Russian Submarine Activity at Highest Level Since Cold War


NATO’s top naval officer said that Russia has been deploying its submarine force at levels unseen since the end of the Cold War in the Atlantic Ocean and that Moscow’s undersea fleet has made a major jump in its technological capabilities, IHS Jane’s Defense Weekly reports.

According to Vice Admiral Clive Johnstone, Commander of NATO’s Maritime Command, Western sub commanders are reporting “more activity from Russian submarines than we’ve seen since the days of the Cold War”. This is “”very different from the period of quiet submarine activity that perhaps we’ve seen in the past,” he adds.

Simultaneously, the technical capabilities displayed by Russian submarines have increased. It is “a level of Russian capability that we haven’t seen before,” the admiral says. The Russian Navy accomplished this “through an extraordinary investment path not mirrored by the West” and has made “technology leaps that [are] remarkable, and credit to them.”

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Russian submarines currently patrolling the oceans “have longer ranges, they have better systems, they’re freer to operate”, he underlined. In addition, NATO has “seen a rise in professionalism and ability to operate their boats that we haven’t seen before,” explained the admiral.

Russia has been engaged in an ambitious naval rearmament program over the last couple of years, with repeated announcements of new submarine types under development.The Russian Navy’s Deputy Commander-in-Chief for Armament Viktor Bursuk recently boasted that  “each of the prospective submarine projects to be built will embody all the best features of its predecessors,” Sputnik News reports. Nevertheless, Moscow has been struggling with certain submarine technologies such as air-independent propulsion systems (AIP), which time and again has caused delays in the construction of new vessels.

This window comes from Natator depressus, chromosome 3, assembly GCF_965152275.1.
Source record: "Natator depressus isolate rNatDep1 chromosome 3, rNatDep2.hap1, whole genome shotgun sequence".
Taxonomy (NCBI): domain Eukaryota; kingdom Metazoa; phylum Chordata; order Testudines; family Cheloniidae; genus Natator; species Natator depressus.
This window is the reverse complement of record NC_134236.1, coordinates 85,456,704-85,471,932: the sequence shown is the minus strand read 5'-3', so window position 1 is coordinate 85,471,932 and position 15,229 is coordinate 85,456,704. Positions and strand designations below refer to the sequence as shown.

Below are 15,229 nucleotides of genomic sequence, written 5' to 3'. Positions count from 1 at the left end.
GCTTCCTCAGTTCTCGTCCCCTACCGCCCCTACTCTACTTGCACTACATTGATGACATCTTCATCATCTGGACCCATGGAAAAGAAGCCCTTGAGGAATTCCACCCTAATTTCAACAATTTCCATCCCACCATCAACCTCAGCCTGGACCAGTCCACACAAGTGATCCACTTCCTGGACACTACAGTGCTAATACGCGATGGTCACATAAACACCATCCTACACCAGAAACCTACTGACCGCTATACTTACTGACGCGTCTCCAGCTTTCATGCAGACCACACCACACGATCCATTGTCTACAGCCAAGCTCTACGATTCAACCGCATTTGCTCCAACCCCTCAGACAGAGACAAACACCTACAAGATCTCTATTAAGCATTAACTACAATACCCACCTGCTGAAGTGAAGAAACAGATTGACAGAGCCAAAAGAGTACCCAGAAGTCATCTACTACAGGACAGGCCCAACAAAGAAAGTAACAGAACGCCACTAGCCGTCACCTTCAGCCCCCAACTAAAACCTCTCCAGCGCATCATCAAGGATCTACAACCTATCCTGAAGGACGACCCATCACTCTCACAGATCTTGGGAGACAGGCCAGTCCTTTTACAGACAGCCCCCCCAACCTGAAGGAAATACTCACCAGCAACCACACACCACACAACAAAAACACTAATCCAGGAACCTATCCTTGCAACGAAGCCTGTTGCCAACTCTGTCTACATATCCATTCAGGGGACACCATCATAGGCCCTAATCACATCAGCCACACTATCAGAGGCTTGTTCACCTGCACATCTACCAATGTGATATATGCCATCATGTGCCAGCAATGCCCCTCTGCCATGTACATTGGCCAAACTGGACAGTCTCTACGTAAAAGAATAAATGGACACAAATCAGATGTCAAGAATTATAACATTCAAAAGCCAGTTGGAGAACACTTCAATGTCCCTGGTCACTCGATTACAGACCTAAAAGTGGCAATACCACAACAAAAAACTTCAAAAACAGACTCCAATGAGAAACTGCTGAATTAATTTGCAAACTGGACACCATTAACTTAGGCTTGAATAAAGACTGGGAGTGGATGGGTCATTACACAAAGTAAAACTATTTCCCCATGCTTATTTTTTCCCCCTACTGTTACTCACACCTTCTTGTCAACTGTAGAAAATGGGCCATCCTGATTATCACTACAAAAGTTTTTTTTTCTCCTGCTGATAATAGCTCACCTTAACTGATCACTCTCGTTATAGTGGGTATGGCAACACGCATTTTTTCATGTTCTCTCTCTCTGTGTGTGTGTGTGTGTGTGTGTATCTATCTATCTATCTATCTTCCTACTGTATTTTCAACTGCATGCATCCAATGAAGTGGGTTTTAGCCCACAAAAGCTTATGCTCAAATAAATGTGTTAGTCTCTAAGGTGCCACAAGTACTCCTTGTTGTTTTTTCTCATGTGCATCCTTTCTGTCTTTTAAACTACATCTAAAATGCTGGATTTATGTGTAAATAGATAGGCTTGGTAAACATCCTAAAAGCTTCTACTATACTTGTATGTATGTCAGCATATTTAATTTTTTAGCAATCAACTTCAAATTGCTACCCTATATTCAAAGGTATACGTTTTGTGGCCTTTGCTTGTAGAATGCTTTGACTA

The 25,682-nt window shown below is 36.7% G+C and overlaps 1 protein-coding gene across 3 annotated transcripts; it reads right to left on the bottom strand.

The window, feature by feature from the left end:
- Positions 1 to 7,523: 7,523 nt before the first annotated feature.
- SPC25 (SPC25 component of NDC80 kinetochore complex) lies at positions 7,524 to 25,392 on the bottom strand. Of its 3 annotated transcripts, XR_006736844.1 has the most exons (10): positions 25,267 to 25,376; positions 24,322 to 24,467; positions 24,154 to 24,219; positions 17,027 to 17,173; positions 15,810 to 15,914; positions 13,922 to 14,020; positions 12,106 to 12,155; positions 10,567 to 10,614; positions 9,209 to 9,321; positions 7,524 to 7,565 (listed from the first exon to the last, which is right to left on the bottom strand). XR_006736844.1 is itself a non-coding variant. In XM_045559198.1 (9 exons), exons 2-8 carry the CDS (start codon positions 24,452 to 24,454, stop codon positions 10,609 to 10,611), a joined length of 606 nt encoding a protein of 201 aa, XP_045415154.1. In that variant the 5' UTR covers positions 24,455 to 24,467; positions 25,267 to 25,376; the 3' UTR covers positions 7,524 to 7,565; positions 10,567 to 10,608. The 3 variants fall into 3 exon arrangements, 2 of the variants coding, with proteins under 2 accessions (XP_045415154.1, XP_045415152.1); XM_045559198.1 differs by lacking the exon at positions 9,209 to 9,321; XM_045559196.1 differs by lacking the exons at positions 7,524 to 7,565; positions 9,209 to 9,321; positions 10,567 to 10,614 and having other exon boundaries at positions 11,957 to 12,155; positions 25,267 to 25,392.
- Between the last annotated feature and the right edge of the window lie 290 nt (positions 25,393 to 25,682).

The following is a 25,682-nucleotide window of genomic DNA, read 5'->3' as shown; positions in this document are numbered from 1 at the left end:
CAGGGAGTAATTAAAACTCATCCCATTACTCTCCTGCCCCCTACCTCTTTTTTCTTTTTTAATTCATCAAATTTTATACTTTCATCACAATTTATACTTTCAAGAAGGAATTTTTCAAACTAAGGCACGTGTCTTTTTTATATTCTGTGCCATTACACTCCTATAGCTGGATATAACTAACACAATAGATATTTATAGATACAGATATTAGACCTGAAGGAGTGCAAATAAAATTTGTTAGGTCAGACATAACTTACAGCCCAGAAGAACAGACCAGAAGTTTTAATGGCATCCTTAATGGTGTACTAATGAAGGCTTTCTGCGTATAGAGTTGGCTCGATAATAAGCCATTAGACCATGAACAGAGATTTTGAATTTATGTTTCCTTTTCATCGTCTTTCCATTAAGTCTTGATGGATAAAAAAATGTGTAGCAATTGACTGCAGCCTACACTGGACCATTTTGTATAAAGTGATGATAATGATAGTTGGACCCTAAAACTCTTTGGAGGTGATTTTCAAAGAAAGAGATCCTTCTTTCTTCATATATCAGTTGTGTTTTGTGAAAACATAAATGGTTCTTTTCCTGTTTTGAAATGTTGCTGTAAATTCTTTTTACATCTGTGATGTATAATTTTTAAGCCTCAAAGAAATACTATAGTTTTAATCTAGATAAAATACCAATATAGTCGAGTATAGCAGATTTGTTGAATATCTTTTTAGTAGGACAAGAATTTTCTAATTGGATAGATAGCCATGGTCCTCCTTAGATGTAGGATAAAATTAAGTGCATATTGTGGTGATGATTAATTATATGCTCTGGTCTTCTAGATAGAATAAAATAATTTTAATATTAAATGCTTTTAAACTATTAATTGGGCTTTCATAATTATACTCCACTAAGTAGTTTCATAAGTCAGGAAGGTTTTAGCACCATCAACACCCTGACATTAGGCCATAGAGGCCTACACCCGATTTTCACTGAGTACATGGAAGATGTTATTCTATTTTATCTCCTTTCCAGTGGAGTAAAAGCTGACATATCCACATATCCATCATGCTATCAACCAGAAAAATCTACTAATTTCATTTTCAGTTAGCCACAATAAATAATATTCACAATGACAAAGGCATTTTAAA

Russia has also stepped up its patrolling activity in the Pacific over the last year. “Russia in the last few months has returned to, I would say, nearly a Cold War level of activity that goes towards our homeland, with long-range attacks, exercises and those types of things,”  the then commander  of U.S. Pacific Command, Admiral Samuel Locklear, told the U.S. House of Representatives Armed Services Committee in April 2015. “We also know that Russia will improve their strategic nuclear deterrent on what’s thought as their east coast, which is in the Northern Pacific,” he said.  Moscow is “reasserting itself” politically and militarily in the region, according to  the admiral.

As I report in this month’s The Diplomat Magazine,  Russia’s Pacific Fleet has for the first time since the end of the Soviet Union received a new nuclear-powered ballistic missile submarine (SSBN), with another SSBN slated to join the fleet in 2016. In addition, the Russian Navy recently announced that it will build six Improved Kilo-class submarines for the Pacific Fleet, indicating the growing strategic importance of the region for Russia.

According to IHS Jane’s Defense Weekly, Vice Admiral Clive Johnstone expressed genuine concern over the Russian Navy’s increased pace of submarine patrols.  “I think none of that would worry us if we knew what the game plans were or we knew why they were deploying or what they were doing … we don’t understand what the strategic and operational objectives are of the Russian state.” He also admitted that “a lot of what the Russians are doing at the moment we don’t understand, and is obscure and is shrouded in other activity which makes us nervous, and makes nations nervous.”

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